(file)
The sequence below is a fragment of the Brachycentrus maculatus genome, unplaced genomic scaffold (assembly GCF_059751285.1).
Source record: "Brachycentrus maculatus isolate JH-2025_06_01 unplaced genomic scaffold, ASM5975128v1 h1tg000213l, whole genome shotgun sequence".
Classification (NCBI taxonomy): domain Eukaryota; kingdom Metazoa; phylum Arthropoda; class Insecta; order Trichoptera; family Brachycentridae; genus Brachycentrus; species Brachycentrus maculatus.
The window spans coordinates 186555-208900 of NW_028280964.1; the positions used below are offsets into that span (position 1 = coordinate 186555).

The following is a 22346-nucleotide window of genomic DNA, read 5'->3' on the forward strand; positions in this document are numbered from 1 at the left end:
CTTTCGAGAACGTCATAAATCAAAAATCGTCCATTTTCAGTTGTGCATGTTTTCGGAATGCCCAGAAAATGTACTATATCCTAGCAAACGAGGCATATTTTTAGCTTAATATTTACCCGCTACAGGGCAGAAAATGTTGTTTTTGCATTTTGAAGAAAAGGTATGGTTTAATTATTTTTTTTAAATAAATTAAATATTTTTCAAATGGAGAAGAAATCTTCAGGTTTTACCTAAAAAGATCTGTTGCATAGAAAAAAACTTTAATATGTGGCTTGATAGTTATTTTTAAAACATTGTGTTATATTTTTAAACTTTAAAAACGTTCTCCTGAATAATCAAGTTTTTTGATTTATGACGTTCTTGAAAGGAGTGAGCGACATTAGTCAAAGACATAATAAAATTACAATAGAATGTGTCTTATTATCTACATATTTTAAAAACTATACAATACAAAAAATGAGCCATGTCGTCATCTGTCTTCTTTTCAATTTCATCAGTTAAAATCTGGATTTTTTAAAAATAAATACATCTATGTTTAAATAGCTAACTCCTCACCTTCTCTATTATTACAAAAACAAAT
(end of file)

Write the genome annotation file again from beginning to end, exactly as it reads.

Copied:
The sequence below is a fragment of the Brachycentrus maculatus genome, unplaced genomic scaffold (assembly GCF_059751285.1).
Source record: "Brachycentrus maculatus isolate JH-2025_06_01 unplaced genomic scaffold, ASM5975128v1 h1tg000213l, whole genome shotgun sequence".
Classification (NCBI taxonomy): domain Eukaryota; kingdom Metazoa; phylum Arthropoda; class Insecta; order Trichoptera; family Brachycentridae; genus Brachycentrus; species Brachycentrus maculatus.
The window spans coordinates 186555-208900 of NW_028280964.1; the positions used below are offsets into that span (position 1 = coordinate 186555).

The following is a 22346-nucleotide window of genomic DNA, read 5'->3' on the forward strand; positions in this document are numbered from 1 at the left end:
CTTTCGAGAACGTCATAAATCAAAAATCGTCCATTTTCAGTTGTGCATGTTTTCGGAATGCCCAGAAAATGTACTATATCCTAGCAAACGAGGCATATTTTTAGCTTAATATTTACCCGCTACAGGGCAGAAAATGTTGTTTTTGCATTTTGAAGAAAAGGTATGGTTTAATTATTTTTTTTAAATAAATTAAATATTTTTCAAATGGAGAAGAAATCTTCAGGTTTTACCTAAAAAGATCTGTTGCATAGAAAAAAACTTTAATATGTGGCTTGATAGTTATTTTTAAAACATTGTGTTATATTTTTAAACTTTAAAAACGTTCTCCTGAATAATCAAGTTTTTTGATTTATGACGTTCTTGAAAGGAGTGAGCGACATTAGTCAAAGACATAATAAAATTACAATAGAATGTGTCTTATTATCTACATATTTTAAAAACTATACAATACAAAAAATGAGCCATGTCGTCATCTGTCTTCTTTTCAATTTCATCAGTTAAAATCTGGATTTTTTAAAAATAAATACATCTATGTTTAAATAGCTAACTCCTCACCTTCTCTATTATTACAAAAACAAAT